I recently had the opportunity to talk to Shane Daigle, DVM a well-respected veterinarian in Taylor, Texas and owner of Graef Veterinary Hospital about the power of second chances. Shane Daigle has been practicing Veterinary Medicine since graduating from LSU School of Veterinary Medicine in 1999. His goal has been to always practice the highest quality of medicine he could and to observe every veterinarian he ever worked with that was new to the profession as well as learn from experienced senior clinicians.
Learning from others afforded Daigle a broad spectrum of practice techniques and a better understanding of how many treatments and services can be offered in a variety of ways to achieve the same goal. Daigle gained vast knowledge of how a practice should be managed based on the nine practices he worked in prior to opening his own veterinary practice in 2005.
As the owner of Graef Veterinary HospitaI, Daigle hopes to continue to gain knowledge from those who practice within his hospital and continue to provide a place where young veterinarians can grow in confidence, knowledge, and abilities.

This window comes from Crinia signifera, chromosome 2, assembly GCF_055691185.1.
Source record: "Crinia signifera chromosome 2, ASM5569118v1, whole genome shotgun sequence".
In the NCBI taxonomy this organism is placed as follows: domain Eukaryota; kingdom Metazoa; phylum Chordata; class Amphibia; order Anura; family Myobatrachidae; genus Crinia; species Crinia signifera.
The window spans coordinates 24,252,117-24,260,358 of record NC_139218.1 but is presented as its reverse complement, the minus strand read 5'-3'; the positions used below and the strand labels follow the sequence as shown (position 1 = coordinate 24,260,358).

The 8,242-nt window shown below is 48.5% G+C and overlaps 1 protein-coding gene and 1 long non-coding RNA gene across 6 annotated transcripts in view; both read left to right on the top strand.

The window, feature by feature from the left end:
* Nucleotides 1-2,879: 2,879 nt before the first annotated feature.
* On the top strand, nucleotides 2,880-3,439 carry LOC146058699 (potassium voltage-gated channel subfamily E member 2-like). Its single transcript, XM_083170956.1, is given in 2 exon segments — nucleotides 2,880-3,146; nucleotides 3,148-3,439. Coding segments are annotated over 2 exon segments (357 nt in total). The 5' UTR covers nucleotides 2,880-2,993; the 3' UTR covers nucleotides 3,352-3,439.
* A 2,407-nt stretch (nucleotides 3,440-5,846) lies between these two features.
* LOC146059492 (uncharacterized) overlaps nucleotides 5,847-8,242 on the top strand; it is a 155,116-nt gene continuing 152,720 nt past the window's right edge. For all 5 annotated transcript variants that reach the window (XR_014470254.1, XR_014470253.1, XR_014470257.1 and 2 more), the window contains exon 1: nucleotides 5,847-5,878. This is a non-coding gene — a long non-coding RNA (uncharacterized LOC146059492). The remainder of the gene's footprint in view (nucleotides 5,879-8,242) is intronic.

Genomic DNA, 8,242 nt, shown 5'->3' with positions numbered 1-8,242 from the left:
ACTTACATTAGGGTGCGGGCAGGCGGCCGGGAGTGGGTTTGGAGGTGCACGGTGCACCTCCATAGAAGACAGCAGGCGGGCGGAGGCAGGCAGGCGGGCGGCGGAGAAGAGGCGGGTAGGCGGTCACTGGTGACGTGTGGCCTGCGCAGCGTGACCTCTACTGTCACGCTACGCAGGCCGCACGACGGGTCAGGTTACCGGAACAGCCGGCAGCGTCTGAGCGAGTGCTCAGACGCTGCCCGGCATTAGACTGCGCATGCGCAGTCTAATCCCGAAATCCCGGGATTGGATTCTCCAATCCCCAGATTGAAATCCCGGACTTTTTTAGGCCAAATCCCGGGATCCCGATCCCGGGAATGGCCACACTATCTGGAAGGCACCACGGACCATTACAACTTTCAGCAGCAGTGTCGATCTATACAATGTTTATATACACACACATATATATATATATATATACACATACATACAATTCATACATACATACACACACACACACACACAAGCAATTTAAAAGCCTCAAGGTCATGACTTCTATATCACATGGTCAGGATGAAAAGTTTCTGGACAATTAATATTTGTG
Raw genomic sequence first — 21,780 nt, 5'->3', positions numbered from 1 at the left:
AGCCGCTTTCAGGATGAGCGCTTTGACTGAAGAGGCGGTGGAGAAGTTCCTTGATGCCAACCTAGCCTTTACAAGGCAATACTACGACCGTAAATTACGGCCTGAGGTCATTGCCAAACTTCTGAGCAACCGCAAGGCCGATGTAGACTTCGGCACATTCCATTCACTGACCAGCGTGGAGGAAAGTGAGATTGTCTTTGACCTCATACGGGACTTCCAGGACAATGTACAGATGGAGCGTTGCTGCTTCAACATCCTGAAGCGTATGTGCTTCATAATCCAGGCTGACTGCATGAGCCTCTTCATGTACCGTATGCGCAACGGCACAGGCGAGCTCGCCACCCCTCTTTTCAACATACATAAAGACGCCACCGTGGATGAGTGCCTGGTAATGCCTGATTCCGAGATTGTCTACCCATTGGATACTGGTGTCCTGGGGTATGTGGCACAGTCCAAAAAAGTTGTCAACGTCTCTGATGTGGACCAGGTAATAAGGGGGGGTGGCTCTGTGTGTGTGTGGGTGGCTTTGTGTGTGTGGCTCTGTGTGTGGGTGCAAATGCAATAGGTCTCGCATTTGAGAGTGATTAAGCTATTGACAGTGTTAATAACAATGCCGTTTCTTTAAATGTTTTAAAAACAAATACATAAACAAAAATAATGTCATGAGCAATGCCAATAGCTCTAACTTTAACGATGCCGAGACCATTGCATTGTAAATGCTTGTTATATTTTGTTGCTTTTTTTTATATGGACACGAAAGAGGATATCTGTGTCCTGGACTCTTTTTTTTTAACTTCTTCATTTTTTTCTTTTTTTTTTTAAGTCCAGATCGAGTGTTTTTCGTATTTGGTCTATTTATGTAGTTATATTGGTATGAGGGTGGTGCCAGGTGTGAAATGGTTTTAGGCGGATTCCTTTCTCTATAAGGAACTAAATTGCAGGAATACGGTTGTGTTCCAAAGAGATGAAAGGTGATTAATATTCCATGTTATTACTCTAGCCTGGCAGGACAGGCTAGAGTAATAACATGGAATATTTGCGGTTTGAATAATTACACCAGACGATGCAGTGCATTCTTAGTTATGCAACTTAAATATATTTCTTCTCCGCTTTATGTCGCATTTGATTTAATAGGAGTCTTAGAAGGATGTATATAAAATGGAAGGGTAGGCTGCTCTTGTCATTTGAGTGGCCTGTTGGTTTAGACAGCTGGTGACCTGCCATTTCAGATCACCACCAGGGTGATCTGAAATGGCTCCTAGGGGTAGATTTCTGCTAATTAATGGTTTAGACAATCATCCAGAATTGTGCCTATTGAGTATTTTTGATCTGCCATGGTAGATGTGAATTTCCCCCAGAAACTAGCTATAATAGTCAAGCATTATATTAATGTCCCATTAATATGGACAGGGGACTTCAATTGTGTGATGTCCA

Shane Daigle recently shared with me an inspiring story about knowledge he acquired of a slightly different sort, a lesson in forgiveness and that can only come from someone who has seen for himself the power of second chances.
“I once had a young kennel staff member who’s parents called me one night to say that their daughter was ‘raped in the parking lot’ at our office,” explains Daigle. “Upon review of the camera system we learned that she was never raped. She actually had passed out from ingesting narcotics from one of the seizure patients who was boarding with us. She stumbled to her car, fell asleep and hours after everyone left work she remained in her car.”
“She eventually woke up and tried to get out of the car where she fell down repeatedly scratching her face, arms, legs, hands and knees. She tried to get her keys which fell under her car, in that attempt her jeans were pulled down. She then passed out again there under the car until a policeman found her they assumed she was sexually assaulted until they reviewed the video tape.”
“In an exchange not to press charges on her for taking narcotics from the hospital I asked her to go to rehab. She agreed and every year she calls, texts or emails me on the anniversary of the day the events occurred to thank me for turning her life around and giving her one more chance.”
Desmond Tutu, winner of the Nobel Peace Prize and a world-famous anti=apartheid activist described the act of forgiveness with the following memorable quote:
“Forgiveness says you are given another chance to make a new beginning.”
Dr. Shane Daigle is reminded every year, with the phone call, text or email, that one more chance is sometimes all we really need.